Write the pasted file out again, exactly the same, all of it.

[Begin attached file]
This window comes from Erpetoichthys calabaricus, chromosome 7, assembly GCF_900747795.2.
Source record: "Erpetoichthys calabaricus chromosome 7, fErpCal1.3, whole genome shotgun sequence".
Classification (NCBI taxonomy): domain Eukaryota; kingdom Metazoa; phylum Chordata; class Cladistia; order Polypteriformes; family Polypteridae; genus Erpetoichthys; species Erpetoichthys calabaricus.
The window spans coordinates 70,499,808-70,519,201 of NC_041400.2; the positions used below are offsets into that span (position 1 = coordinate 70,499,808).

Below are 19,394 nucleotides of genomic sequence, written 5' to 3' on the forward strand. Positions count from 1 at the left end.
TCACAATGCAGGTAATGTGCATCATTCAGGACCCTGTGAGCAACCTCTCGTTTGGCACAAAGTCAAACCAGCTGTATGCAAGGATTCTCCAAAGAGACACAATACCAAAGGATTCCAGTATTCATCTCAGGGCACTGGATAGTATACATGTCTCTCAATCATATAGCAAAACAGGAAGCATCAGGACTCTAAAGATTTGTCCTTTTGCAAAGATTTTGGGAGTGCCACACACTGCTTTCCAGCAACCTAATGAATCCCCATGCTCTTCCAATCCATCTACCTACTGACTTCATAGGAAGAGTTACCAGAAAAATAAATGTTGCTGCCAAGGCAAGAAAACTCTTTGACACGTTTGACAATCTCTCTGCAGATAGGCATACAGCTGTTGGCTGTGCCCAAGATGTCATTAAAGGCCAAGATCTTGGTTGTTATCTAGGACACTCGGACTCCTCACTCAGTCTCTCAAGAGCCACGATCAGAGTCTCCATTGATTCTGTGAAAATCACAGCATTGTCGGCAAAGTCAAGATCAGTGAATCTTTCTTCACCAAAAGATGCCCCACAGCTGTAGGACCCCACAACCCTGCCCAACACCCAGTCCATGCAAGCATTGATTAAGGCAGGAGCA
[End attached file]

This window comes from Erpetoichthys calabaricus, chromosome 7, assembly GCF_900747795.2.
Source record: "Erpetoichthys calabaricus chromosome 7, fErpCal1.3, whole genome shotgun sequence".
Classification (NCBI taxonomy): domain Eukaryota; kingdom Metazoa; phylum Chordata; class Cladistia; order Polypteriformes; family Polypteridae; genus Erpetoichthys; species Erpetoichthys calabaricus.
The window spans coordinates 70,499,808-70,519,201 of NC_041400.2; the positions used below are offsets into that span (position 1 = coordinate 70,499,808).

Below are 19,394 nucleotides of genomic sequence, written 5' to 3' on the forward strand. Positions count from 1 at the left end.
TCACAATGCAGGTAATGTGCATCATTCAGGACCCTGTGAGCAACCTCTCGTTTGGCACAAAGTCAAACCAGCTGTATGCAAGGATTCTCCAAAGAGACACAATACCAAAGGATTCCAGTATTCATCTCAGGGCACTGGATAGTATACATGTCTCTCAATCATATAGCAAAACAGGAAGCATCAGGACTCTAAAGATTTGTCCTTTTGCAAAGATTTTGGGAGTGCCACACACTGCTTTCCAGCAACCTAATGAATCCCCATGCTCTTCCAATCCATCTACCTACTGACTTCATAGGAAGAGTTACCAGAAAAATAAATGTTGCTGCCAAGGCAAGAAAACTCTTTGACACGTTTGACAATCTCTCTGCAGATAGGCATACAGCTGTTGGCTGTGCCCAAGATGTCATTAAAGGCCAAGATCTTGGTTGTTATCTAGGACACTCGGACTCCTCACTCAGTCTCTCAAGAGCCACGATCAGAGTCTCCATTGATTCTGTGAAAATCACAGCATTGTCGGCAAAGTCAAGATCAGTGAATCTTTCTTCACCAAAAGATGCCCCACAGCTGTAGGACCCCACAACCCTGCCCAACACCCAGTCCATGCAAGCATTGATTAAGGCAGGAGCA